FC Bayern remembers Angelo Knorr

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It’s a fate that is difficult to imagine today, but and one part of the long history of FC Bayern. Dr. Angelo Knorr, three-time president of the German record champions, was arrested because of his homosexuality. He had to submit to psychiatric treatment, suffered from depression and died in 1932 at the age of 50, physically and psychologically broken. In his obituary in the FC Bayern club news, he was remembered as a man “of great sensitivity and endearing sincerity” who was seen as the “second founder” of the club after Franz John . He is considered to be a guiding figure to his successor Kurt Landauer.

“Second founder” of FC Bayern

Angelo Knorr (r.) in the clubhouse of the Munich Sports Club (MSC) on Leopoldstraße (photo circa 1912).

This year’s Remembrance Day in German Football is dedicated to the victims of the Nazis who were persecuted, tortured and murdered because of their sexuality. In this context, the ‘Never Again’ campaign serves as a reminder that people in Germany were prosecuted for homosexual relationships up to 1994. Even now, homophobia and intolerance are still entrenched in our society. “FC Bayern has been known for its tolerant and liberal world view since being founded 121 years ago," said president Herbert Hainer. "This year we particularly remember our former president Angelo Knorr. He played an important part in the development of our club. We are grateful to him to this day.” The chairman of the board Karl-Heinz Rummenigge declared: “In our world there is no place for homophobia, hate and exclusion of any kind. We are all required to promote that attitude, on the football pitch, in the stands and in our everyday life. We know our fans share that world view – that makes us proud.”

Knorr was the FC Bayern president with several breaks from 1906 to 1913. He was highly respected in the club and also extremely successful professionally as a chemist. He was arrested by the police in September 1913. His offence was that he was a homosexual. The infamous Paragraph 175 was established in the Criminal Code of the German Empire and it defined homosexuality as “an unnatural act between persons of the male gender.” In the following weeks, the players and officials at Bayern were interrogated. All those questioned were protective of Knorr. The club treasurer, Fred Dunn, described him as “the soul of the whole thing.” Between 1908 and 1911, the membership of the club trebled under Knorr’s leadership. In 1911, he instigated the hiring of a full-time English coach for the first time. His appointee, Charles Griffith, professionalised training and match operations. In the same year, Knorr was made an honorary member of FC Bayern for his services.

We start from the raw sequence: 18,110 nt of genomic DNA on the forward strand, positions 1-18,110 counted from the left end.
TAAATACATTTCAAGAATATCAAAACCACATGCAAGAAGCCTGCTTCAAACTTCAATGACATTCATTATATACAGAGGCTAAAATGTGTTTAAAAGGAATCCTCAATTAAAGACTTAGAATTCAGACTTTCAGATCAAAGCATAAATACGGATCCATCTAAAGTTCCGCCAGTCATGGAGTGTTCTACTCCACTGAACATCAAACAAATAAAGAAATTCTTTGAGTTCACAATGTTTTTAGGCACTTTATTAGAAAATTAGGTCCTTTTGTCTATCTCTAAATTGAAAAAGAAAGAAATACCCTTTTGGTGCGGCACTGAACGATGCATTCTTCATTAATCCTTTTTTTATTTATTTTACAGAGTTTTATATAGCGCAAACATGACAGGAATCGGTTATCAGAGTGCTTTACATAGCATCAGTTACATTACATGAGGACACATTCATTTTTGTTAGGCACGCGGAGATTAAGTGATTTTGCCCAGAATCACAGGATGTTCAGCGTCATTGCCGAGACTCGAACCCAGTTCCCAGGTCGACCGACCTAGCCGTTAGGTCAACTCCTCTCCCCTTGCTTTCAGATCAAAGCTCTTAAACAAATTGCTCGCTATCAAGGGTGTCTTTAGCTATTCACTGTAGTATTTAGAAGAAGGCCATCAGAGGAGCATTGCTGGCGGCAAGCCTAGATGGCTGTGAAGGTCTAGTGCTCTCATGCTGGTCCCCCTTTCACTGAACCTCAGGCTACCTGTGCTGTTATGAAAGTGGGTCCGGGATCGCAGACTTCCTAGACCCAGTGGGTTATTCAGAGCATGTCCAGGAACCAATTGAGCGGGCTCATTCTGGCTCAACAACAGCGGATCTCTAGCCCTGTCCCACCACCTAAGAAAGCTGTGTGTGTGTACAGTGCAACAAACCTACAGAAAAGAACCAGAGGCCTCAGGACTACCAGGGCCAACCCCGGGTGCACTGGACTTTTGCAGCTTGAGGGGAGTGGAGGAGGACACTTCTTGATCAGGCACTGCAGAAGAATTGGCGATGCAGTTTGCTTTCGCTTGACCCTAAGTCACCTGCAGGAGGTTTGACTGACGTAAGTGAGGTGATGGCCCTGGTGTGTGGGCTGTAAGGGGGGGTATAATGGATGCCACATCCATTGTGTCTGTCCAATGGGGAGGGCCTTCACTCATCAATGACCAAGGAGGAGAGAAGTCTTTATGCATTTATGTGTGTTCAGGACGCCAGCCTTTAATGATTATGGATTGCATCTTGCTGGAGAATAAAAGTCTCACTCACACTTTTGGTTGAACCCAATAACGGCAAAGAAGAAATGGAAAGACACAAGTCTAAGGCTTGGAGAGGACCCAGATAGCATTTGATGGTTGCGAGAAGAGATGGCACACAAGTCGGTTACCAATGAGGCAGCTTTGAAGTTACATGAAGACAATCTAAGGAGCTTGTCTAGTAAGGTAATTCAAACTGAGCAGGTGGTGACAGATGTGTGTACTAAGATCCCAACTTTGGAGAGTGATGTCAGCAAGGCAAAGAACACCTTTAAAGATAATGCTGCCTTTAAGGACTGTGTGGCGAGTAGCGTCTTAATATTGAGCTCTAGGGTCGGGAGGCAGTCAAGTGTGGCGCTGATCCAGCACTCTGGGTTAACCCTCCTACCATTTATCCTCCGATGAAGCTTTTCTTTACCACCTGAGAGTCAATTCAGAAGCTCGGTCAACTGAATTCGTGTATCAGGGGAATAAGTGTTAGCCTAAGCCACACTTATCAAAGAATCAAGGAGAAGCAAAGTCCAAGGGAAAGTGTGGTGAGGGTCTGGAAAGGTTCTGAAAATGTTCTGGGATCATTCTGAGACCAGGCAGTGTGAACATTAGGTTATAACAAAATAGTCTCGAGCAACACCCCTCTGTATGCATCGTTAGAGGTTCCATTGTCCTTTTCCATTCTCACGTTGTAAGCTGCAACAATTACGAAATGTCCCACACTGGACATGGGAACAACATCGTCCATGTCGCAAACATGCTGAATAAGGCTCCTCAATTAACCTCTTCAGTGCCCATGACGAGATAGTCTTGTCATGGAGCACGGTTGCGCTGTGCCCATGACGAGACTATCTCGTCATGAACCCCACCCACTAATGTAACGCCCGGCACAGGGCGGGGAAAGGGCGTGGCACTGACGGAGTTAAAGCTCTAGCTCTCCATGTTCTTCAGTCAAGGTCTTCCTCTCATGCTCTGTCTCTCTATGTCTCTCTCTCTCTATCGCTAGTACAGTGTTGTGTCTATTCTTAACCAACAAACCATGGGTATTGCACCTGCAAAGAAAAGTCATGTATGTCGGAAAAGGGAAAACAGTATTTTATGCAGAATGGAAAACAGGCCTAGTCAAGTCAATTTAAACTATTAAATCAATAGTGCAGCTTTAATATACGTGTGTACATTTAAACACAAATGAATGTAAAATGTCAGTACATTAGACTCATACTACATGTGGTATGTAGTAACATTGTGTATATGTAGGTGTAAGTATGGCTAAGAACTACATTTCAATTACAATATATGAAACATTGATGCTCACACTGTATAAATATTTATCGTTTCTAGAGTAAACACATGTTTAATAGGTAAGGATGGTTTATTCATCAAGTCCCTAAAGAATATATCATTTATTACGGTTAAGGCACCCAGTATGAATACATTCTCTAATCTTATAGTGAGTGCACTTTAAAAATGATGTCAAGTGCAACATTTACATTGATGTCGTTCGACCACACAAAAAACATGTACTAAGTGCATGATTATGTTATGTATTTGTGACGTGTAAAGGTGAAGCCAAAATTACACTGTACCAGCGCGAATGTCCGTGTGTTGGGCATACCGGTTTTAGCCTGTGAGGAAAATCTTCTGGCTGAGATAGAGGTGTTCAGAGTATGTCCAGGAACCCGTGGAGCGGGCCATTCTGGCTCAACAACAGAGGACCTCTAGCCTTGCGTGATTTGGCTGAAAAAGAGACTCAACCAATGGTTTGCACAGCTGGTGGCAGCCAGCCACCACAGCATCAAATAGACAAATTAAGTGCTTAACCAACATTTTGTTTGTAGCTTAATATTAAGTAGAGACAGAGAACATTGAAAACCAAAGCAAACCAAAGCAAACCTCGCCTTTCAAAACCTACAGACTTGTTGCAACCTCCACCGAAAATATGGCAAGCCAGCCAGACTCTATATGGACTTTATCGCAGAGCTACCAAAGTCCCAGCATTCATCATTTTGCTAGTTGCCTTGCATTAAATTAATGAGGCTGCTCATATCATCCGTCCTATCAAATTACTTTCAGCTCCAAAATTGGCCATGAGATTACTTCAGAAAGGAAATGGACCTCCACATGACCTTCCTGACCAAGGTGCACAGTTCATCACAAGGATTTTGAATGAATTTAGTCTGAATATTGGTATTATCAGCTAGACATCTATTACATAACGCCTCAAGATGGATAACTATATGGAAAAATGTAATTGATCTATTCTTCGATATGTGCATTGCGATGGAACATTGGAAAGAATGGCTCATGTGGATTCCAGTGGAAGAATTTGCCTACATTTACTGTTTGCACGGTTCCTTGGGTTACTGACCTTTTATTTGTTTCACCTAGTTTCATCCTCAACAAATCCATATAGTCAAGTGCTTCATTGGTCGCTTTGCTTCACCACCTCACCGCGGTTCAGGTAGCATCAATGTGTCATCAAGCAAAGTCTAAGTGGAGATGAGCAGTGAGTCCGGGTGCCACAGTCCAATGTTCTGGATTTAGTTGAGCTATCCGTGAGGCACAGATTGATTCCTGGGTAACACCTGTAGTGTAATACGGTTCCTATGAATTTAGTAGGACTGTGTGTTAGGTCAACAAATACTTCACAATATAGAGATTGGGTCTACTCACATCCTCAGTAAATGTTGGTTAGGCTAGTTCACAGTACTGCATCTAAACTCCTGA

Never again!

And yet he was unhappy. He was conscious of his homosexuality since his youth. He fought against it and met women – it was a struggle that made him depressed as the years went by. After his arrest, Knorr was ruined socially. The president of FC Bayern – perhaps up to then the most important – was forced to give up his post due to his arrest and was then was forced to leave Munich. His prosecution was halted in August 1914 thanks to a psychiatric report. However, Knorr, who always remained loyal to FC Bayern right to the end, was never compensated for his imprisonment and persecution – and the effect of the intolerant attitude of his fellow human beings finally cost him his life. FC Bayern and the whole football family say loud and clear: Never again!

Again in 2021, FC Bayern fully supports the ‘Remembrance Day in German Football’ for tolerance and against discrimination:

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